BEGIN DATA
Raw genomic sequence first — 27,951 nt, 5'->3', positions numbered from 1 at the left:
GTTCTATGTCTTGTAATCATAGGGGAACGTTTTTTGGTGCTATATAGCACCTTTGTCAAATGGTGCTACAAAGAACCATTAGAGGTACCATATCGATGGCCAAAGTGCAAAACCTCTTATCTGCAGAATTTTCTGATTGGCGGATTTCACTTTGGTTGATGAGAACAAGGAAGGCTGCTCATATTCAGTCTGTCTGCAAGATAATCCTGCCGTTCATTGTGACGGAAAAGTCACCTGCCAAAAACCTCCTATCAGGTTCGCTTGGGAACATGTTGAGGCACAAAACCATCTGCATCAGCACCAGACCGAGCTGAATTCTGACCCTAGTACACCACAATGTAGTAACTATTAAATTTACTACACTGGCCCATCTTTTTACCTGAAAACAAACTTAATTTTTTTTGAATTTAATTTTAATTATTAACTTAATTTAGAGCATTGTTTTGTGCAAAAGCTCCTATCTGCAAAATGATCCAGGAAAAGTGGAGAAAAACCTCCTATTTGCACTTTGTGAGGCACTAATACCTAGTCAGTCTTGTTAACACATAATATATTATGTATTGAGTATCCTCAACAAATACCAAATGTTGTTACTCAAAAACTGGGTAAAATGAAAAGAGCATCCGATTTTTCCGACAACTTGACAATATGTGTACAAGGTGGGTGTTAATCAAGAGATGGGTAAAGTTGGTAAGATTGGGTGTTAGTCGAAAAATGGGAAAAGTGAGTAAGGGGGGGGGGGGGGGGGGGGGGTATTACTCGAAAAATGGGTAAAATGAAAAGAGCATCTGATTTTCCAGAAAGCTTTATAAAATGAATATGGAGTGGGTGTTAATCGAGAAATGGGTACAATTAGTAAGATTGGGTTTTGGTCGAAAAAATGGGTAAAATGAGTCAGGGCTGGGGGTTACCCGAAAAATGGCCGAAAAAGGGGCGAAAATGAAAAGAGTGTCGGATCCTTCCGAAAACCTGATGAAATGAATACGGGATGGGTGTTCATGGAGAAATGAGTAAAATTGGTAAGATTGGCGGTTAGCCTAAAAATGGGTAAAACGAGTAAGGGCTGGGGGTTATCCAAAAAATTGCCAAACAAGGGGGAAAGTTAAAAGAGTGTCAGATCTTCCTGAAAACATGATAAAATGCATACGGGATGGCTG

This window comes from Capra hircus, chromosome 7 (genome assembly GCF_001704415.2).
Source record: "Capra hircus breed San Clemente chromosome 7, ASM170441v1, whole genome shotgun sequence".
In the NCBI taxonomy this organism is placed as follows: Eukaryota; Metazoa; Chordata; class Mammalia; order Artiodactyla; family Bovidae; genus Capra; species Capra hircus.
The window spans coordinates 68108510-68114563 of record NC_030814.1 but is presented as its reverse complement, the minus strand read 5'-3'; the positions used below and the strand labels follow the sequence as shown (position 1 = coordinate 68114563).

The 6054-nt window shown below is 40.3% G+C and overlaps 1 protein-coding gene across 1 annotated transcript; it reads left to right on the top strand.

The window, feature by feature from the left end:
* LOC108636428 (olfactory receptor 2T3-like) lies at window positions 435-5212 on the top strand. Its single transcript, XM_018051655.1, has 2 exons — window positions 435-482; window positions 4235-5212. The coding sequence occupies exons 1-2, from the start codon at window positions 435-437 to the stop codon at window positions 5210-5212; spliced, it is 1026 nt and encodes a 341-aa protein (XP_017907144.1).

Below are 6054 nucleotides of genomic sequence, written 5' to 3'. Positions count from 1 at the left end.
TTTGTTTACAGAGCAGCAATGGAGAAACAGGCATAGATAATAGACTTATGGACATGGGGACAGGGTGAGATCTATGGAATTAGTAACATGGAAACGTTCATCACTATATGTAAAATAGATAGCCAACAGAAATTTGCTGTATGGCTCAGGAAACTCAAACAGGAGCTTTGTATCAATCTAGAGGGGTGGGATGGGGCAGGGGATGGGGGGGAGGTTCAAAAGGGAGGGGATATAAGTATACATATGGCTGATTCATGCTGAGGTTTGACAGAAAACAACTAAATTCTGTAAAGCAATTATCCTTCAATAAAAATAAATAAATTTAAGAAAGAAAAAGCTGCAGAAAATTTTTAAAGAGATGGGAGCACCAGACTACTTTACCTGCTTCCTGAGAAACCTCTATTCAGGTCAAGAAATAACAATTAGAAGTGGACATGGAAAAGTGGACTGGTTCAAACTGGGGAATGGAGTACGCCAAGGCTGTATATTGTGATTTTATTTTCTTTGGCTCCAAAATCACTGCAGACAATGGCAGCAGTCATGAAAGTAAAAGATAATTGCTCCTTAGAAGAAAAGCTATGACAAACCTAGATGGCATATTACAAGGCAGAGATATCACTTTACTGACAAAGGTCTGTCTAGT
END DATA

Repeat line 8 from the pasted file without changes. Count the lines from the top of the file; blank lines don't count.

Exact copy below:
The window, feature by feature from the left end: